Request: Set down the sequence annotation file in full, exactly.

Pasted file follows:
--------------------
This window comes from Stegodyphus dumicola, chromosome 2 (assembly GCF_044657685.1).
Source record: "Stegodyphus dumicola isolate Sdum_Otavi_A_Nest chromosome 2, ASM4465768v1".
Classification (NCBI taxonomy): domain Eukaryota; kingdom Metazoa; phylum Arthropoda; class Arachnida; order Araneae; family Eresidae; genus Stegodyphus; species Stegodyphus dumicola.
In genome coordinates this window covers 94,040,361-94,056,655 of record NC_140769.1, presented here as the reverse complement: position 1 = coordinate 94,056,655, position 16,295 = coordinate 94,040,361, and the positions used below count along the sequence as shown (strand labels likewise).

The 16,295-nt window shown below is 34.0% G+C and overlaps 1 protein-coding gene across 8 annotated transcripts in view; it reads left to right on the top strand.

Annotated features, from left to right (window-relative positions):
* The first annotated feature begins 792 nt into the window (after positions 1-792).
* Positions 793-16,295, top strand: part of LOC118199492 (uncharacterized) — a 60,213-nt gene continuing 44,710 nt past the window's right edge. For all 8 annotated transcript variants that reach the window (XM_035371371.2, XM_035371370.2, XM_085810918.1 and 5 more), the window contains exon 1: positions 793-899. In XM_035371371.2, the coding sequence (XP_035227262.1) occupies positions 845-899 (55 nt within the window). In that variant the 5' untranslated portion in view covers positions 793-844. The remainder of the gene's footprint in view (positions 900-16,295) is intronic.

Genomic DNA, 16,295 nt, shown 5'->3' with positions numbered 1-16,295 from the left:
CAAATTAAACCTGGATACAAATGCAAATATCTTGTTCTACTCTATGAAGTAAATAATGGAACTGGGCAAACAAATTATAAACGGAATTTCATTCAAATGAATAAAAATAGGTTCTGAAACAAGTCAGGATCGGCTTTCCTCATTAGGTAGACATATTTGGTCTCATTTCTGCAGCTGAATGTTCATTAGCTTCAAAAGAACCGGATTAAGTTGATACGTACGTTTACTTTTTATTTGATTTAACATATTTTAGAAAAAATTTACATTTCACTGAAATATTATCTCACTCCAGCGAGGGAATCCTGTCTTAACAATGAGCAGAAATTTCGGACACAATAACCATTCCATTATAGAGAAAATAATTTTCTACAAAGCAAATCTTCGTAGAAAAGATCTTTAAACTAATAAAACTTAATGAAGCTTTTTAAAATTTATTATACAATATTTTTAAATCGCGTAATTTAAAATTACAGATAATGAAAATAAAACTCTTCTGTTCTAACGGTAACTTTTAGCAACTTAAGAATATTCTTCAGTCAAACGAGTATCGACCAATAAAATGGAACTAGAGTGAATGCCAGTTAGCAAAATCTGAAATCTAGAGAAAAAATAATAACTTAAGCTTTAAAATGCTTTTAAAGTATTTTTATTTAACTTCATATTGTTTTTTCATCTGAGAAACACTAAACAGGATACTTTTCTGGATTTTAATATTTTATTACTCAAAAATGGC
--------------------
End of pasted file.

This window comes from Stegodyphus dumicola, chromosome 2 (assembly GCF_044657685.1).
Source record: "Stegodyphus dumicola isolate Sdum_Otavi_A_Nest chromosome 2, ASM4465768v1".
Classification (NCBI taxonomy): domain Eukaryota; kingdom Metazoa; phylum Arthropoda; class Arachnida; order Araneae; family Eresidae; genus Stegodyphus; species Stegodyphus dumicola.
In genome coordinates this window covers 94,040,361-94,056,655 of record NC_140769.1, presented here as the reverse complement: position 1 = coordinate 94,056,655, position 16,295 = coordinate 94,040,361, and the positions used below count along the sequence as shown (strand labels likewise).

The 16,295-nt window shown below is 34.0% G+C and overlaps 1 protein-coding gene across 8 annotated transcripts in view; it reads left to right on the top strand.

Annotated features, from left to right (window-relative positions):
* The first annotated feature begins 792 nt into the window (after positions 1-792).
* Positions 793-16,295, top strand: part of LOC118199492 (uncharacterized) — a 60,213-nt gene continuing 44,710 nt past the window's right edge. For all 8 annotated transcript variants that reach the window (XM_035371371.2, XM_035371370.2, XM_085810918.1 and 5 more), the window contains exon 1: positions 793-899. In XM_035371371.2, the coding sequence (XP_035227262.1) occupies positions 845-899 (55 nt within the window). In that variant the 5' untranslated portion in view covers positions 793-844. The remainder of the gene's footprint in view (positions 900-16,295) is intronic.

Genomic DNA, 16,295 nt, shown 5'->3' with positions numbered 1-16,295 from the left:
CAAATTAAACCTGGATACAAATGCAAATATCTTGTTCTACTCTATGAAGTAAATAATGGAACTGGGCAAACAAATTATAAACGGAATTTCATTCAAATGAATAAAAATAGGTTCTGAAACAAGTCAGGATCGGCTTTCCTCATTAGGTAGACATATTTGGTCTCATTTCTGCAGCTGAATGTTCATTAGCTTCAAAAGAACCGGATTAAGTTGATACGTACGTTTACTTTTTATTTGATTTAACATATTTTAGAAAAAATTTACATTTCACTGAAATATTATCTCACTCCAGCGAGGGAATCCTGTCTTAACAATGAGCAGAAATTTCGGACACAATAACCATTCCATTATAGAGAAAATAATTTTCTACAAAGCAAATCTTCGTAGAAAAGATCTTTAAACTAATAAAACTTAATGAAGCTTTTTAAAATTTATTATACAATATTTTTAAATCGCGTAATTTAAAATTACAGATAATGAAAATAAAACTCTTCTGTTCTAACGGTAACTTTTAGCAACTTAAGAATATTCTTCAGTCAAACGAGTATCGACCAATAAAATGGAACTAGAGTGAATGCCAGTTAGCAAAATCTGAAATCTAGAGAAAAAATAATAACTTAAGCTTTAAAATGCTTTTAAAGTATTTTTATTTAACTTCATATTGTTTTTTCATCTGAGAAACACTAAACAGGATACTTTTCTGGATTTTAATATTTTATTACTCAAAAATGGC